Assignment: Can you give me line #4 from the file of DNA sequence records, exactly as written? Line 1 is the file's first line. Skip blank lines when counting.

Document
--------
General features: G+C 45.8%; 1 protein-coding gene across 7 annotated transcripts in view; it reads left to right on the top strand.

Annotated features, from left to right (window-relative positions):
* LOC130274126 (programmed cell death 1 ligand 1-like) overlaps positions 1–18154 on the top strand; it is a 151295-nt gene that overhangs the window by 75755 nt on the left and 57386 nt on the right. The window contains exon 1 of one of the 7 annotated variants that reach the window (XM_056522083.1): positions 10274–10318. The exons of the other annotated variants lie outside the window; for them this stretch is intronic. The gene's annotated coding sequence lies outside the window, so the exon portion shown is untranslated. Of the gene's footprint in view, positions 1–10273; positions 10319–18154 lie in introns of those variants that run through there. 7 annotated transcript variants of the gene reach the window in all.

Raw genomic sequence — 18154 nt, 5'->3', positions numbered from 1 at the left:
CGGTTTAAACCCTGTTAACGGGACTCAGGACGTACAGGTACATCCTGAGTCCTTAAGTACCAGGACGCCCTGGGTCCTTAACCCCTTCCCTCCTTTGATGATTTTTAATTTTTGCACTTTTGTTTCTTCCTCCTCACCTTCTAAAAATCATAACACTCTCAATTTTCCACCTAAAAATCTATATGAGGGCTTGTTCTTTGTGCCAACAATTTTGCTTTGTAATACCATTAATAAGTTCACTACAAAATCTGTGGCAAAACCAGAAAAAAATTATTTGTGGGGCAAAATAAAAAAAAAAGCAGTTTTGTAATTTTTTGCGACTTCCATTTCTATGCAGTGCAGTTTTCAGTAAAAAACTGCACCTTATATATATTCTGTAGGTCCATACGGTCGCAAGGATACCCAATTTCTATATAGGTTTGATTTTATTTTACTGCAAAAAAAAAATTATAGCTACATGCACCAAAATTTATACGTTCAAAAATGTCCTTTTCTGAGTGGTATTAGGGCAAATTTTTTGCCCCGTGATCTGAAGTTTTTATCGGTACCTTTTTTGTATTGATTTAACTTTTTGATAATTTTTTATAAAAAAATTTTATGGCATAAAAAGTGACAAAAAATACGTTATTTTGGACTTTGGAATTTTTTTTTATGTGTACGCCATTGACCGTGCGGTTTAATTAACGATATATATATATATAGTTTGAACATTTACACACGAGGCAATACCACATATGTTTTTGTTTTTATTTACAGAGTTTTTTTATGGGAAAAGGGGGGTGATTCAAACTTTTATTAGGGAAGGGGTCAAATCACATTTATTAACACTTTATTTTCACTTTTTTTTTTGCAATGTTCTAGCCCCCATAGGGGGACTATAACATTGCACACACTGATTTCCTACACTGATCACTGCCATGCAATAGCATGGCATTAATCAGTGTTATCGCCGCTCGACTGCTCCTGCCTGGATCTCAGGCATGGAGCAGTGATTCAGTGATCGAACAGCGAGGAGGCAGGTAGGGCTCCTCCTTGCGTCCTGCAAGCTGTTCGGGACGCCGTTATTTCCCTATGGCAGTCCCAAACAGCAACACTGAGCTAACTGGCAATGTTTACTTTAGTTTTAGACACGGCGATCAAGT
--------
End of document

Raw genomic sequence — 18154 nt, 5'->3', positions numbered from 1 at the left: